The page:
Man Pleads Guilty to Federal Charges of Money Laundering with BitCoin for Drugs
A Lexington, SC resident has pleaded guilty to federal charges of money laundering with BitCoin in order to purchase drugs through the “Deep Web.”
Joseph Patrick Gelli, 23, was officially charged with conspiracy to commit money laundering, using the popular internet currency BitCoin. He reportedly used the currency to purchase illegal drugs online and have them shipped to his home.
The drugs included marijuana and the psychotropic drug, mushrooms or ‘shrooms. He planned to sell the drugs to local users. BitCoin would, he hoped, prevent his drug transactions from being noticed or traced.
A news release regarding the investigation into Gelli’s money laundering and drug charges reported that police found $38,000 in his home, along with “a variety of illicit drugs.”
“IRS-CI will continue to focus on financial crimes that involve virtual currency by collaborating with FinCEN, its internal business units and other federal law enforcement agencies to identify the movement of illegal monies utilizing virtual currency,” IRS special agent Thomas Holloman said.
A recent investigation conducted by computer giant IBM found that BitCoin is becoming less popular for many cybercrimes because the value has decreased significantly, and it is primarily being used for money laundering purposes.
Etay Maor, senior fraud prevention strategist at IBM Security, said: “They use Bitcoin for the money laundering part and take payment with it, but they’ll move it out almost immediately.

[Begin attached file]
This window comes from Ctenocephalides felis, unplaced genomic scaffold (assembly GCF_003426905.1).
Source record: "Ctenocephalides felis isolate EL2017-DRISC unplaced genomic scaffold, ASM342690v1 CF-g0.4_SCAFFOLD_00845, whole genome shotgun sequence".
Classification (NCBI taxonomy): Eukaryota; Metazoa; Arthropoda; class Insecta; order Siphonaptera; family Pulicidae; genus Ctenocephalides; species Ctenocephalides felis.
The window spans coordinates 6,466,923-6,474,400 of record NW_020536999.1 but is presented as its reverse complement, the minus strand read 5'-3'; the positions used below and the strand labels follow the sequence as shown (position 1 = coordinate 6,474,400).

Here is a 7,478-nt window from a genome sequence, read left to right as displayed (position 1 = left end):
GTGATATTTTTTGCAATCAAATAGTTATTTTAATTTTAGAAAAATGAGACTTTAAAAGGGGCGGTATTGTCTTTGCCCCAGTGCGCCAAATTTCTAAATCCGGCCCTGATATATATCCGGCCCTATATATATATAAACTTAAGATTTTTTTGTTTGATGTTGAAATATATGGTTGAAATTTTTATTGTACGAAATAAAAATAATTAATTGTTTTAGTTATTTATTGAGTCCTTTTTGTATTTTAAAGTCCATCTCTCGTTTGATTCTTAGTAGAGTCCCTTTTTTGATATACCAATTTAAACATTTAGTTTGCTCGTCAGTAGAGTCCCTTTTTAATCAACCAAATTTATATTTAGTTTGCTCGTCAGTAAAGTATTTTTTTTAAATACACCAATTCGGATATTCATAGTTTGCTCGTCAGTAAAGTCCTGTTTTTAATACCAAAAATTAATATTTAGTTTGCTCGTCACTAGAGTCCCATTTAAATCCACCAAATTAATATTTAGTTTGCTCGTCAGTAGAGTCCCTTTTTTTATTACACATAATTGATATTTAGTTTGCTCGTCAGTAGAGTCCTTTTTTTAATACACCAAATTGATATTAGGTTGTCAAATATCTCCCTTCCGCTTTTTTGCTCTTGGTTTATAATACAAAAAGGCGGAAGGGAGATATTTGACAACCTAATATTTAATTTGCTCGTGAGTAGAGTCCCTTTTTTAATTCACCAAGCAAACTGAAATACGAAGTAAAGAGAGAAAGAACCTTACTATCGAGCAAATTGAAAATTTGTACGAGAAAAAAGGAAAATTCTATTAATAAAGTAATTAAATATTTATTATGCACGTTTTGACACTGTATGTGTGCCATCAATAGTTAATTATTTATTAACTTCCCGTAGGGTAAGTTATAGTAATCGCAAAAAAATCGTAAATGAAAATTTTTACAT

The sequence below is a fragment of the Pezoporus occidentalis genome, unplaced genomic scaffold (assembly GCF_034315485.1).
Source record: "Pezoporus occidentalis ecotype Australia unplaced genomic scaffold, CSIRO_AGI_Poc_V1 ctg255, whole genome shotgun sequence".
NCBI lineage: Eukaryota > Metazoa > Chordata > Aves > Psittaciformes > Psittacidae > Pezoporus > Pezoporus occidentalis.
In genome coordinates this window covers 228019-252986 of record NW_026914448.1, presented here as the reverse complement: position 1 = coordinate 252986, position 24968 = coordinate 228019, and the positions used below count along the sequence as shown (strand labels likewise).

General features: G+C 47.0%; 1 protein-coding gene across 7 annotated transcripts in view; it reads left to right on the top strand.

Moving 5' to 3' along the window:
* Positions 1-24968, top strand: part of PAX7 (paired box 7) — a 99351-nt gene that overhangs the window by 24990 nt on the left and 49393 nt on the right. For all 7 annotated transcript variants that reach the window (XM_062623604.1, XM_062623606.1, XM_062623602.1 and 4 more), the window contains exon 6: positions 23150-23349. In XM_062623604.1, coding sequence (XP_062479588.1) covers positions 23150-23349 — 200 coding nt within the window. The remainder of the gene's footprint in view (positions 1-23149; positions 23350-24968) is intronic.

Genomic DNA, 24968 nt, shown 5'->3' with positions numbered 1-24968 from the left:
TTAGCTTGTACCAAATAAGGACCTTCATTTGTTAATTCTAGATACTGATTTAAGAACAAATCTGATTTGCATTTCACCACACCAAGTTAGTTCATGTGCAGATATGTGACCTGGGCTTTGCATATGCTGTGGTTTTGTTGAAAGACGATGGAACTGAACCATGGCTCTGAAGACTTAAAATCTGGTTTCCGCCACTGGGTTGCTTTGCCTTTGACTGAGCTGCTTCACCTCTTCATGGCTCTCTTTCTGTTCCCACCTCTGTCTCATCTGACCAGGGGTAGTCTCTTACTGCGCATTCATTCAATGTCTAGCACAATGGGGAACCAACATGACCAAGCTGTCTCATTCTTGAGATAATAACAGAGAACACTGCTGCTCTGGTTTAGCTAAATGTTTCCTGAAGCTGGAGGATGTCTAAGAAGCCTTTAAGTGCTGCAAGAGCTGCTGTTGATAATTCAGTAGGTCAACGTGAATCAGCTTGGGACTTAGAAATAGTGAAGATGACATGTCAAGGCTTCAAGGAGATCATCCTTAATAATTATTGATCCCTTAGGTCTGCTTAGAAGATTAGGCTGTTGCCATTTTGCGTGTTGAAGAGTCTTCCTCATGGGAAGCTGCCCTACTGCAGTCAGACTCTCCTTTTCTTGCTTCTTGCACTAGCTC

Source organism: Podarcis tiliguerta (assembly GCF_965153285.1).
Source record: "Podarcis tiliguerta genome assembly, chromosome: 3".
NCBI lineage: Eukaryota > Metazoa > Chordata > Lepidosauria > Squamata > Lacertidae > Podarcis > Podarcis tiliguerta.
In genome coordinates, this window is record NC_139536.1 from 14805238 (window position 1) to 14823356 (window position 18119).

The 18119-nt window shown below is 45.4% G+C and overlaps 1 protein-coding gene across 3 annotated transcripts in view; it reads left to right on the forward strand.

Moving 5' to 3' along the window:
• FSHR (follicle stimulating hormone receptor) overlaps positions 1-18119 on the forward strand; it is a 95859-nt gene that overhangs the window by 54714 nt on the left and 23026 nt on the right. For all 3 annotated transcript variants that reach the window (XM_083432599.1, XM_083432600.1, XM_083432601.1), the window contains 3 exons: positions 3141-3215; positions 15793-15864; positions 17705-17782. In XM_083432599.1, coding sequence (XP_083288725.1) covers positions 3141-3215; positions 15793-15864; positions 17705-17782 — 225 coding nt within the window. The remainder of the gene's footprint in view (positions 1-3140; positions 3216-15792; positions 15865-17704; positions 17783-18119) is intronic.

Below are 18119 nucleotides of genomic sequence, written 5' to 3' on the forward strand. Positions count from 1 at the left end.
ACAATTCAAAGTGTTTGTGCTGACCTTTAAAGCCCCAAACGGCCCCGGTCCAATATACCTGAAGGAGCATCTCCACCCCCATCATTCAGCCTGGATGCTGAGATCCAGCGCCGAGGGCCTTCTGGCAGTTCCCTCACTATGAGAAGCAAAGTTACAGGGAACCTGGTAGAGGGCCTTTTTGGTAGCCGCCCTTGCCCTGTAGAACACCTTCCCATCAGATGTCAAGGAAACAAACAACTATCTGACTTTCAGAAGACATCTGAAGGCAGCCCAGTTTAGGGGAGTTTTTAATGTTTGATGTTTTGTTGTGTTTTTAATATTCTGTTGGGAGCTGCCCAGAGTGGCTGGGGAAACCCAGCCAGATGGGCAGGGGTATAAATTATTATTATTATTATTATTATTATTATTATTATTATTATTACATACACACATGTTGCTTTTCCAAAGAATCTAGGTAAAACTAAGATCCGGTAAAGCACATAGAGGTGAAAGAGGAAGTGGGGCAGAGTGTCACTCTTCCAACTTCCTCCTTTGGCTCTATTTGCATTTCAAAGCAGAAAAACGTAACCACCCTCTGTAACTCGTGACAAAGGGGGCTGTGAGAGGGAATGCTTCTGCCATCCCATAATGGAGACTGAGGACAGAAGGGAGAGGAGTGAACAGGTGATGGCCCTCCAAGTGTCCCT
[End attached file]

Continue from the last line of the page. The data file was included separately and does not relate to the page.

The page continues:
“Most of them [the cyber criminals] won’t keep bitcoins – they don’t like the valuations Bitcoin has – so they just use it as a layer of obfuscation, and move it to a different form of money.”
Money laundering has been a federal crime officially since 1986, when the US passed the Money Laundering Control Act. The Act defines money laundering at the federal level as a financial transaction in which the profits were generated through illegal or illicit means, and the financial transaction is specifically intended to hide the source of the funds. BitCoin and other internet currencies, since they rely on anonymity as part of the “libertarian experiment” that created them, are great practical methods of laundering money. The IRS and other federal agencies have taken a strong interest in BitCoin transactions in particular since the arrest and conviction of Ross Ulbricht, aka the Dread Pirate Roberts, who founded and ran the Silk Road and helped BitCoin become the massively popular decentralized currency that it is today.
However, just because you own and use BitCoin for transactions does not mean that your intention was to commit or conspire to money laundering. At the height of its popularity, BitCoin was accepted at numerous brick and mortar establishments, as well as online establishments, simply because the exchange rate to US dollars was so high. Money laundering is not part of this financial transaction.
The Strom Law Firm Defends You Against Federal Charges Like Money Laundering
If you have been indicted on federal charges of money laundering, mail or wire fraud, or racketeering, the South Carolina federal charges defense attorneys at the Strom Law Firm can help. We offer a free, confidential consultation to discuss the charges you face and to see how we can help, so contact us today. 803.252.4800